Michael is the kind of college student who seems to have it all. He’s got good friends, a loving girlfriend, is getting decent grades, and has largely been making good decisions… until now. Boomie – someone only Michael seems to be able to see – has put it into Michael’s head that parts of the plot in Don Quixote are real; in particular, the parts having to do with hidden treasure! Michael is so taken in by the possibility of a treasure map hidden within a classic work of literature that instead of spending spring break with his girlfriend in St. Thomas, he decides to go to Spain in order to track the long-lost treasure down. Unfortunately, Michael isn’t the only one interested in the treasure. What follows is a humorous adventure filled with theft, attempted blackmail, kidnapping, bad acting, and extremely lucky coincidences.
This is one of those books that may not make much sense from the summary, but is a wondrously whimsical read once you dive into the story. The characters are pretty standard, with most being the expected caricatures based on their age and story purpose. Boomie as a character feels contrived and out of place due to no one questioning his existence, particularly when Michael could have stumbled his way into this quest by himself. With the addition of Boomie, readers will wonder the whole time if Michael is insane, dealing with a supernatural possession, or if this world has some strange magical realism; whether or not this works for the reader is a personal preference. While Michael’s scene visualizations are an interesting plot device and certainly helps readers unfamiliar with Don Quixote visualize the scene, it doesn’t help a sanity plea.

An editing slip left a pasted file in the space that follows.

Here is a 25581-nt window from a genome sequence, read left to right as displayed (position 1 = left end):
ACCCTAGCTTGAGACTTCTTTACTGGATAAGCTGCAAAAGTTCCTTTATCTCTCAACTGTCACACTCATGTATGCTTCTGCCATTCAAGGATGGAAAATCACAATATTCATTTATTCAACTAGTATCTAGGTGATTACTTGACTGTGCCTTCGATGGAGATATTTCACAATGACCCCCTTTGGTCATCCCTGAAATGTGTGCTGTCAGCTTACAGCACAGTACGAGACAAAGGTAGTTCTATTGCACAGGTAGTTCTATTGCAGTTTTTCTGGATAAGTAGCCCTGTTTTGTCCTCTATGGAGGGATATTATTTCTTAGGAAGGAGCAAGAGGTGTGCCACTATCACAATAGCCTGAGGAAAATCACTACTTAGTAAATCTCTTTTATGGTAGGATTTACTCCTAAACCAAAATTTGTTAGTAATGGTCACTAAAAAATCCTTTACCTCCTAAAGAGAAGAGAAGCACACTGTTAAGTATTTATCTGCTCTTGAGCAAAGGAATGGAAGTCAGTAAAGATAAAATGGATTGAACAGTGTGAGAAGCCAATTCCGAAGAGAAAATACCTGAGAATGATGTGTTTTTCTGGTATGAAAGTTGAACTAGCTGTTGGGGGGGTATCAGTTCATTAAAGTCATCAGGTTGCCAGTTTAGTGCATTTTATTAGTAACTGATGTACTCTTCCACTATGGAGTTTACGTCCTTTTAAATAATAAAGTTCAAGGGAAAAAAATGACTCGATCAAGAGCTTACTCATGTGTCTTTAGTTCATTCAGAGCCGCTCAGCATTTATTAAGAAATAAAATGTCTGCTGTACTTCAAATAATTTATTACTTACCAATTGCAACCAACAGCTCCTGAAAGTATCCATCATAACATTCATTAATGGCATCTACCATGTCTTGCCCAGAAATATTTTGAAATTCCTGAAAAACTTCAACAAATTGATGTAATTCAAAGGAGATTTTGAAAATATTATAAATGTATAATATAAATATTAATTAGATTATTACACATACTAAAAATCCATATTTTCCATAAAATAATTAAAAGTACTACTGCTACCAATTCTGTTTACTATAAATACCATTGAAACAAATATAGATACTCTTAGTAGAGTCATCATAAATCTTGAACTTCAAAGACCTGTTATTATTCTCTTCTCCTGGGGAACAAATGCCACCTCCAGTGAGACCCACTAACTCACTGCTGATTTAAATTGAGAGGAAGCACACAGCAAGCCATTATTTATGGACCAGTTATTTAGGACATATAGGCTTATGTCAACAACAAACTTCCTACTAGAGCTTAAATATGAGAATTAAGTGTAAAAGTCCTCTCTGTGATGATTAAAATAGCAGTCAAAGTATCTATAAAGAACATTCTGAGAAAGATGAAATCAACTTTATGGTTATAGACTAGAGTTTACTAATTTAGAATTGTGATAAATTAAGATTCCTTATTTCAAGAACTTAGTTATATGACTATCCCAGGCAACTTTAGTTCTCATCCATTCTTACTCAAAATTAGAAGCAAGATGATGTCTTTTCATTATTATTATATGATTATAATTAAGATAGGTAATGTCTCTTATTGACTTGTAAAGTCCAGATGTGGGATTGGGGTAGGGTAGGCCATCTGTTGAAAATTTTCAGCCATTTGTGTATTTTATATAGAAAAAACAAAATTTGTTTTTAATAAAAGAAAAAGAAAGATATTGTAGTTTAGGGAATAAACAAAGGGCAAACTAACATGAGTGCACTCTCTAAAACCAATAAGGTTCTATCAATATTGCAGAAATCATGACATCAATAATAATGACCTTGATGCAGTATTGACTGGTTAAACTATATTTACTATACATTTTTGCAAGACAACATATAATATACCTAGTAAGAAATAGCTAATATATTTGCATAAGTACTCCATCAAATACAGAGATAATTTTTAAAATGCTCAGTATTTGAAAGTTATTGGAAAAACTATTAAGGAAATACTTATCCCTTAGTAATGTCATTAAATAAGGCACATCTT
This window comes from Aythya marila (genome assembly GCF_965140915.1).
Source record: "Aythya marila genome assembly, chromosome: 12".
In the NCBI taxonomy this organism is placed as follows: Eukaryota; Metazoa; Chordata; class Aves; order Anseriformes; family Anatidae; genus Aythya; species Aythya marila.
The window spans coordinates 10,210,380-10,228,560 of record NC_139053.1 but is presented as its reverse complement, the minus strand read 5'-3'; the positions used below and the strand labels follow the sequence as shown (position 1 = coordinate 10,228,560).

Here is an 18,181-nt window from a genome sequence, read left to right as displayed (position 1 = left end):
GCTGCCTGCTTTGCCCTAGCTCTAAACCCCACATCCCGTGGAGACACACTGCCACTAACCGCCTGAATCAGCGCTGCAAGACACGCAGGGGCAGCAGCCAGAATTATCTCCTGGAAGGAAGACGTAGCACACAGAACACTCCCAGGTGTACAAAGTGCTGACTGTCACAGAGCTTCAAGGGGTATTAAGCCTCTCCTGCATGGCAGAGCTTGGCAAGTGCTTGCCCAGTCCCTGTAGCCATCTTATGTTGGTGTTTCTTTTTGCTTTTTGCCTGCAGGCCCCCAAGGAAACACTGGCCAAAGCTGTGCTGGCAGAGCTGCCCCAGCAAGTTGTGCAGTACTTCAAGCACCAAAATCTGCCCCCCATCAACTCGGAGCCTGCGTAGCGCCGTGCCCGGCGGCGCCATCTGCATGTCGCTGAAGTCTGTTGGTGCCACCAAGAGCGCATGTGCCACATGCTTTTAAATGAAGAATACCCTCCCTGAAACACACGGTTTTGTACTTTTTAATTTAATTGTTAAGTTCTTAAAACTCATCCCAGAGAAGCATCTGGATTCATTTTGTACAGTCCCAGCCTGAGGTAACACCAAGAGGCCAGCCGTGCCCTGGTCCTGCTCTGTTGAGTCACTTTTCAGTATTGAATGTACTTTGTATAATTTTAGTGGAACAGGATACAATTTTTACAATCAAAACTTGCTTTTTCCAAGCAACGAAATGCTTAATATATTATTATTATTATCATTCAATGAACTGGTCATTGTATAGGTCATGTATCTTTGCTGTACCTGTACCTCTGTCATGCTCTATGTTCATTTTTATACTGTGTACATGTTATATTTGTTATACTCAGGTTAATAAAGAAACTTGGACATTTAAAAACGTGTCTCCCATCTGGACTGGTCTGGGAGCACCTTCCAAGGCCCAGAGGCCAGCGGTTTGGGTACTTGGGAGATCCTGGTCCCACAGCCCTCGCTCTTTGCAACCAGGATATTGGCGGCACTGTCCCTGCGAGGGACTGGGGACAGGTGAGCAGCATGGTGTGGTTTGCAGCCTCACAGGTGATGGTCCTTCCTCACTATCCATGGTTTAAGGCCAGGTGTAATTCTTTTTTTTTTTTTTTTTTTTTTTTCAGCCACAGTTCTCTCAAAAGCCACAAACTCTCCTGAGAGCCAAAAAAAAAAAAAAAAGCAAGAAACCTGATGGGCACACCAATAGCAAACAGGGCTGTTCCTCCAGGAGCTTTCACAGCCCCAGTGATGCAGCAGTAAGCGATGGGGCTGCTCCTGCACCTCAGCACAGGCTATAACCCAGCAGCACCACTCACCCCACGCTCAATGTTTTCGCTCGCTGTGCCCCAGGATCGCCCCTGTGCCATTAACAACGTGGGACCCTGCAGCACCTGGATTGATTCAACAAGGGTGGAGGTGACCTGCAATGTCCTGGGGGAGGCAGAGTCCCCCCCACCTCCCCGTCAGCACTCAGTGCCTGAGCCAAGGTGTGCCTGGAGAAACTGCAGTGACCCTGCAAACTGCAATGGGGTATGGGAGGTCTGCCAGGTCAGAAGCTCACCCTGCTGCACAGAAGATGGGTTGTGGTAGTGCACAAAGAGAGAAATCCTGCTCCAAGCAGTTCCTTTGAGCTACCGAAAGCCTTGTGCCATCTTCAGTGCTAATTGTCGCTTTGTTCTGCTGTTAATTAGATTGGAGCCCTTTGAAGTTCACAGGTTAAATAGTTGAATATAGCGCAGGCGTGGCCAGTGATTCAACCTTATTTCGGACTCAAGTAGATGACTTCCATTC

However, despite the somewhat bland characters (with the exception of Boomie and Michael) they aren’t likely to cause much of a problem with immersion since the focus of this book is the plot and its many twists and turns rather than the characters themselves. The book has some extra appeal for those who have read Don Quixote, although there is plenty to enjoy for people who aren’t readers of classic literature.
The final few chapters are the book’s weakest part, which is unfortunate as the ending left me rather unsatisfied and, while it didn’t ruin the enjoyment I felt up to that point, certainly tarnished the experience. Without spoiling anything, the few final chapters ended up rushing events, and relied heavily on sheer luck and happenstance. The very last chapter was certainly cute, suggesting a continuation of sorts with regards to the character Boomie and his strange purpose to lure literary students on treasure hunts, but who or what Boomie actually is was never touched on.
Don Quixote Goes to Yale is an entertaining journey with plenty of charm; a great travel adventure for New Adult readers and people suspicious of the truths hidden within literature.
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